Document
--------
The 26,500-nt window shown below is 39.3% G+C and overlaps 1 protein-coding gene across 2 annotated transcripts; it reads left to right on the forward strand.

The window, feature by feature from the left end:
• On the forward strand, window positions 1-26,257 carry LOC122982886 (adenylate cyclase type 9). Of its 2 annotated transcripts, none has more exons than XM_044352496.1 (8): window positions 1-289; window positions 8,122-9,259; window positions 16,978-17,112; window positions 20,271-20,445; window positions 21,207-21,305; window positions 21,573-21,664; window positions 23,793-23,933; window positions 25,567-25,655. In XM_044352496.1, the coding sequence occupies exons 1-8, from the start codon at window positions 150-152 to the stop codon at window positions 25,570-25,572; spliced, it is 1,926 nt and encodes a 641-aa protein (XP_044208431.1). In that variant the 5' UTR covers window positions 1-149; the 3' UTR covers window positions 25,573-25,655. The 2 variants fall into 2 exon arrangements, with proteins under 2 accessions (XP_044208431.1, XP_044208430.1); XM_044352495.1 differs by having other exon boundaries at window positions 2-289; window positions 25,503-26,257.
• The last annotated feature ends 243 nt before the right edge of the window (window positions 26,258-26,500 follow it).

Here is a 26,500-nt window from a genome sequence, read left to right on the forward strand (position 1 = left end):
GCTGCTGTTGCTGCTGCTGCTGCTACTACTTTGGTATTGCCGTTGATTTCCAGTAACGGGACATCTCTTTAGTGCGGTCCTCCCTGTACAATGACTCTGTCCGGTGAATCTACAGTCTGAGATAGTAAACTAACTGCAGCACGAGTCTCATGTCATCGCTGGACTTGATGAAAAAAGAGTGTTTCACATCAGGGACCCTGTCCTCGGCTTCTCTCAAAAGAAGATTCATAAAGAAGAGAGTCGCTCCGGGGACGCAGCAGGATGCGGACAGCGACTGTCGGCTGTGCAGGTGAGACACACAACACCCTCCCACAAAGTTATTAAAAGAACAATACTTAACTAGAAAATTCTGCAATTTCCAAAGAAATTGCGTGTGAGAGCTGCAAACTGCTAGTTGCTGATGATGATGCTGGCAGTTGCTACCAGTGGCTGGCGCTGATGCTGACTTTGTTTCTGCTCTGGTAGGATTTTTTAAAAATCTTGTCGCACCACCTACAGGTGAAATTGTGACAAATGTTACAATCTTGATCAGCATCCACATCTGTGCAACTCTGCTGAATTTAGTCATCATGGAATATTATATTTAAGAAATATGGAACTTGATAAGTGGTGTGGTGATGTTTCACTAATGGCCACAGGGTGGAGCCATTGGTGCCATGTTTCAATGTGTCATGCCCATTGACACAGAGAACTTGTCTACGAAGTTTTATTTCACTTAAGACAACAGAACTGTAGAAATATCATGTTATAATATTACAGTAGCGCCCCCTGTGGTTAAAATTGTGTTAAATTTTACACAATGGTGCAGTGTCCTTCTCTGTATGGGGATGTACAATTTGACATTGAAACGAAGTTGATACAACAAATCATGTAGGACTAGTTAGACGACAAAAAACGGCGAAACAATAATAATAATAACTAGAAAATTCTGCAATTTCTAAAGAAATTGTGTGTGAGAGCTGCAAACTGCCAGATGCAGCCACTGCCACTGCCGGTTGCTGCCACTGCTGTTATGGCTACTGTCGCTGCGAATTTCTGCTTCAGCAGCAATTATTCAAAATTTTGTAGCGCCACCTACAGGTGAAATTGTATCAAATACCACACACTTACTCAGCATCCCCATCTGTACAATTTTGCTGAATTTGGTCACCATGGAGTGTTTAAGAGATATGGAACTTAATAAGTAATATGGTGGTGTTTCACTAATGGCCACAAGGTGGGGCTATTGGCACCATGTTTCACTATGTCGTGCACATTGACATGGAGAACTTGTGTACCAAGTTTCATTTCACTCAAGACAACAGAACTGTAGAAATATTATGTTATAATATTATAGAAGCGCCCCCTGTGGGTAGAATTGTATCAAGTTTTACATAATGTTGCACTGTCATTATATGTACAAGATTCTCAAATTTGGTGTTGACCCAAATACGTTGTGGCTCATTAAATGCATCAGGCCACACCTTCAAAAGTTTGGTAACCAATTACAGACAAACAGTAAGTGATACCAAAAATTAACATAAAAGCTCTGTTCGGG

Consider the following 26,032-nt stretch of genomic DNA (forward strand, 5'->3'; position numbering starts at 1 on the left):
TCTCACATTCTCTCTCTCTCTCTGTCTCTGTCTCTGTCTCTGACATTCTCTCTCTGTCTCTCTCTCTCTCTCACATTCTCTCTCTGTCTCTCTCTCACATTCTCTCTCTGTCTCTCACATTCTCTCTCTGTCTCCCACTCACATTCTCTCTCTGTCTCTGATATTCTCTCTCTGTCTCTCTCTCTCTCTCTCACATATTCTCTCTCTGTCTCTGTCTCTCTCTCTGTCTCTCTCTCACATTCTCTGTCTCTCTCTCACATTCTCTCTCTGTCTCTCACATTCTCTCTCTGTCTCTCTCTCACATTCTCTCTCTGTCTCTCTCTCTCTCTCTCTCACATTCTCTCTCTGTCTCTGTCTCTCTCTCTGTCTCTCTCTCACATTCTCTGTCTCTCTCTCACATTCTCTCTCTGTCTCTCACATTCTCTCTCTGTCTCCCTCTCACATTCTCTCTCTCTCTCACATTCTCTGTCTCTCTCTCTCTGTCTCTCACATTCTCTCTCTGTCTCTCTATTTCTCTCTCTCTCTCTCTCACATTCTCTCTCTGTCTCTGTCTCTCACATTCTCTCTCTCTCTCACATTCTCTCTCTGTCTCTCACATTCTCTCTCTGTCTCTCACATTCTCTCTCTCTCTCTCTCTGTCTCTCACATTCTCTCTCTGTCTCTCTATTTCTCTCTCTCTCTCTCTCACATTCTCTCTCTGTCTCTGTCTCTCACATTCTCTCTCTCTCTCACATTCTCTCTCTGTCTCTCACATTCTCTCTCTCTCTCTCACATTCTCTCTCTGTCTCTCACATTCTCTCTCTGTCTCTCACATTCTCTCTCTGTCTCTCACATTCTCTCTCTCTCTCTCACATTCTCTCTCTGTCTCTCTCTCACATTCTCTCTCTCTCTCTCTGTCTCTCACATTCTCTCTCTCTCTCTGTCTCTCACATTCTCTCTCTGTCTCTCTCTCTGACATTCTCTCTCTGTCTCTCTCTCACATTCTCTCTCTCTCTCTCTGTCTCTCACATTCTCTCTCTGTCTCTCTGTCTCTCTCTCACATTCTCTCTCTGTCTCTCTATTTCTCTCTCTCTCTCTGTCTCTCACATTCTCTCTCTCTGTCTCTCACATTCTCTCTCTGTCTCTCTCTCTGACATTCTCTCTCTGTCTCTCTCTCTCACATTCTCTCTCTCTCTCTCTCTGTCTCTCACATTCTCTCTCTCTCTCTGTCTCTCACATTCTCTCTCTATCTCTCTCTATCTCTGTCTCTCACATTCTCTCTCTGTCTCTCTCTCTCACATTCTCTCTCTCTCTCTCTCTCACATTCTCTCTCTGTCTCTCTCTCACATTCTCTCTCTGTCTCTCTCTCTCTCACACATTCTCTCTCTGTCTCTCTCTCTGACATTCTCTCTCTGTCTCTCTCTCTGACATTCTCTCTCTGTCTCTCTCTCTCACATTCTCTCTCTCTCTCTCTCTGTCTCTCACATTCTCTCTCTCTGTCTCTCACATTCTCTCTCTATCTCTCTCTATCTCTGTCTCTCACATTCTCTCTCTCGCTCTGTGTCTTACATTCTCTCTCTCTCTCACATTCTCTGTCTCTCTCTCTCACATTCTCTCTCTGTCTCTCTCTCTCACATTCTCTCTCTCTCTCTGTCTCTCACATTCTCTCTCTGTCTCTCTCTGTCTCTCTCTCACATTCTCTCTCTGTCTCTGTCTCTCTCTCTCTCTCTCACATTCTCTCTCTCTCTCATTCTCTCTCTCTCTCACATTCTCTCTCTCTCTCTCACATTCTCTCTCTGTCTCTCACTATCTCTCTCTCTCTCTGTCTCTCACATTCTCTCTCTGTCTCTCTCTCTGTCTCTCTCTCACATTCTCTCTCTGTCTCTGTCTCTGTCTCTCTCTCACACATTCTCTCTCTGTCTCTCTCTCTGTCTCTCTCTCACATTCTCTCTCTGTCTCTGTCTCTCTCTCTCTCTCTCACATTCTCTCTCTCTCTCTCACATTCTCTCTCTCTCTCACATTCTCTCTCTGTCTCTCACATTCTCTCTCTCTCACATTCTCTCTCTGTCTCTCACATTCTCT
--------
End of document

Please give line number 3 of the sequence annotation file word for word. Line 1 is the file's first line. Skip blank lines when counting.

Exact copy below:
• On the forward strand, window positions 1-26,257 carry LOC122982886 (adenylate cyclase type 9). Of its 2 annotated transcripts, none has more exons than XM_044352496.1 (8): window positions 1-289; window positions 8,122-9,259; window positions 16,978-17,112; window positions 20,271-20,445; window positions 21,207-21,305; window positions 21,573-21,664; window positions 23,793-23,933; window positions 25,567-25,655. In XM_044352496.1, the coding sequence occupies exons 1-8, from the start codon at window positions 150-152 to the stop codon at window positions 25,570-25,572; spliced, it is 1,926 nt and encodes a 641-aa protein (XP_044208431.1). In that variant the 5' UTR covers window positions 1-149; the 3' UTR covers window positions 25,573-25,655. The 2 variants fall into 2 exon arrangements, with proteins under 2 accessions (XP_044208431.1, XP_044208430.1); XM_044352495.1 differs by having other exon boundaries at window positions 2-289; window positions 25,503-26,257.